About the authors
Jannis Kallinikos is Professor in the Information Systems and Innovation Group, Department of Management at the London School of Economics and Political Science.
E–mail: J [dot] Kallinikos [at] lse [dot] ac [dot] uk
Giovan Francesco Lanzara is Professor of Organization Studies and Political Science at the University of Bologna, Italy and since 2006 a visiting professor in the Information Systems and Innovation Group, Department of Management at the London School of Economics and Political Science.
E–mail: giovan [dot] lanzara [at] unibo [dot] it
Bonnie Nardi is a professor in the Department of Informatics, School of Information and Computer Sciences at the University of California, Irvine. She is the author of many scientific books and articles concerning technology in human activity. Her most recent book is My life as a night elf priest: An anthropological account of World of Warcraft (University of Michigan Press, 2010).
E–mail: nardi [at] uci [dot] edu
Yochai Benkler, 2006. The wealth of networks: How social production transforms markets and freedom. New Haven, Conn.: Yale University Press.
Albert Borgmann, 1999. Holding on to reality: The nature of information at the turn of the millennium. Chicago: University of Chicago Press.
Geoffrey C. Bowker and Susan Leigh Star, 1999. Sorting things out: Classification and its consequences. Cambridge, Mass.: MIT Press.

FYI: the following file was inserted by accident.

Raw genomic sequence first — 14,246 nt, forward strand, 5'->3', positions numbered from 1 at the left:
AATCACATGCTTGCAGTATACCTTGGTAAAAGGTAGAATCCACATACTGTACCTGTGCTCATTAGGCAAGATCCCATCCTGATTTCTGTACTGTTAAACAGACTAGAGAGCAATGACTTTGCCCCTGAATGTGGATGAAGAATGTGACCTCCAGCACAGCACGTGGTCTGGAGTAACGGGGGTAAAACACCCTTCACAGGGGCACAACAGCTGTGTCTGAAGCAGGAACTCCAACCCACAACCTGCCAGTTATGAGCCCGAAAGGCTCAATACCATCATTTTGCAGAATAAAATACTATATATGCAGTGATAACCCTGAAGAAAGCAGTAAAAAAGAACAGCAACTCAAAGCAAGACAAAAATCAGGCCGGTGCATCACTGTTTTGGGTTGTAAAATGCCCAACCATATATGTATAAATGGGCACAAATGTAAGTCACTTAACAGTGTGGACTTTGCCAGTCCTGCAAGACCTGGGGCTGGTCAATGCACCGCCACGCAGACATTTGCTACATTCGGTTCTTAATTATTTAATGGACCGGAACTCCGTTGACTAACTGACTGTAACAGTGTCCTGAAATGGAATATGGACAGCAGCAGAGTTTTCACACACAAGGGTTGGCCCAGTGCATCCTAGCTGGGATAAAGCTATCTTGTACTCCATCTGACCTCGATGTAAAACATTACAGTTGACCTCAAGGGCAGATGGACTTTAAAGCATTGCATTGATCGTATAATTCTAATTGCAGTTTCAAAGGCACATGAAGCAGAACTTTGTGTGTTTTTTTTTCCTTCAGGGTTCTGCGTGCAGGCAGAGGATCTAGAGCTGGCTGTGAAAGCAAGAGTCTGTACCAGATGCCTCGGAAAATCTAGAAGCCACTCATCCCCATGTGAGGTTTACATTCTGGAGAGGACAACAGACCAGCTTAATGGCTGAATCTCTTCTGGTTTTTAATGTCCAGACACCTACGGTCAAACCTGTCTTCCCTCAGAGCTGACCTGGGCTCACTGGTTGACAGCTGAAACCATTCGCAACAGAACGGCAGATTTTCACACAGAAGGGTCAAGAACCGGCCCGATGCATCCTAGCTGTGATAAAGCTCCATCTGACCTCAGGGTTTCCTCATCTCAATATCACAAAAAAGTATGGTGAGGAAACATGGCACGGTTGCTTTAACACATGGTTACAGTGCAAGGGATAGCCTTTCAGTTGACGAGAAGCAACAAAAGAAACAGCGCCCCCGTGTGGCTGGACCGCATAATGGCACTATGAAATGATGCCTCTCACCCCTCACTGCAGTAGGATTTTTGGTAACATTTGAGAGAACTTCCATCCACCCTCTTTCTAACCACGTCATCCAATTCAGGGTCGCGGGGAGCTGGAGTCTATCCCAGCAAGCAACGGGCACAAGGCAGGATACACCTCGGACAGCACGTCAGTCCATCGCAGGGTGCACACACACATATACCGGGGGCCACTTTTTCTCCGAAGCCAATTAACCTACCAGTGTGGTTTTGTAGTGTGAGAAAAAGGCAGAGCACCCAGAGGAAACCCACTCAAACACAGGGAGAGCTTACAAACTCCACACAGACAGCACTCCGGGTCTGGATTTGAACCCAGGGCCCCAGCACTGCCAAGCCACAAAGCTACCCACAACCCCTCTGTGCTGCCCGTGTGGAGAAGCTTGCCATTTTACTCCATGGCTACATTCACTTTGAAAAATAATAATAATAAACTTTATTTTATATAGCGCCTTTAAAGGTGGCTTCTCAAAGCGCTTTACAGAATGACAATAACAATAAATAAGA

Manuell Castells, 2001. The Internet galaxy: Reflections on the Internet, business, and society. Oxford: Oxford University Press.
Manuell Castells, 2000. “Materials for an explanatory theory of network society,” British Journal of Sociology, volume 51, number 1, pp. 5–24.http://dx.doi.org/10.1080/000713100358408
N. Katherine Hayles, 2006. “Unfinished work: From cyborg to cognisphere,” Theory, Culture & Society, volume 23, numbers 7–8, pp. 159–166.
Henry Jenkins, 2006. Convergence culture: Where old and new media collide. New York: New York University Press.
Jannis Kallinikos, 2006. The consequences of information: Institutional implications of technological change. Cheltenham: Edward Elgar.
Karin Knorr Cetina and Urs Bruegger, 2002. “Global microstructures: The virtual societies of financial markets,” American Journal of Sociology, volume 107, number 4, pp. 905–950.http://dx.doi.org/10.1086/341045
Lev Manovich, 2008, “Software takes command (a draft of the new book by Lev Manovich),” at http://lab.softwarestudies.com/2008/11/softbook.html, accessed 10 May 2010.
Lev Manovich, 2002. The language of new media. Cambridge, Mass.: MIT Press.
Bonnie Nardi, 2010. My life as a night elf priest: An anthropological account of World of Warcraft. Ann Arbor: University of Michigan Press.
Paper received 4 May 2010; revised 6 May 2010; accepted 6 May 2010.
Copyright © 2010, First Monday.
Copyright © 2010, Jannis Kallinikos, Giovan Francesco Lanzara and Bonnie Nardi.
The digital habitat — Rethinking experience and social practice: An introduction to the First Monday special issue
by Jannis Kallinikos, Giovan Francesco Lanzara and Bonnie Nardi.
First Monday, Volume 15, Number 6 - 7 June 2010
A Great Cities Initiative of the University of Illinois at Chicago University Library.
© First Monday, 1995-2017. ISSN 1396-0466.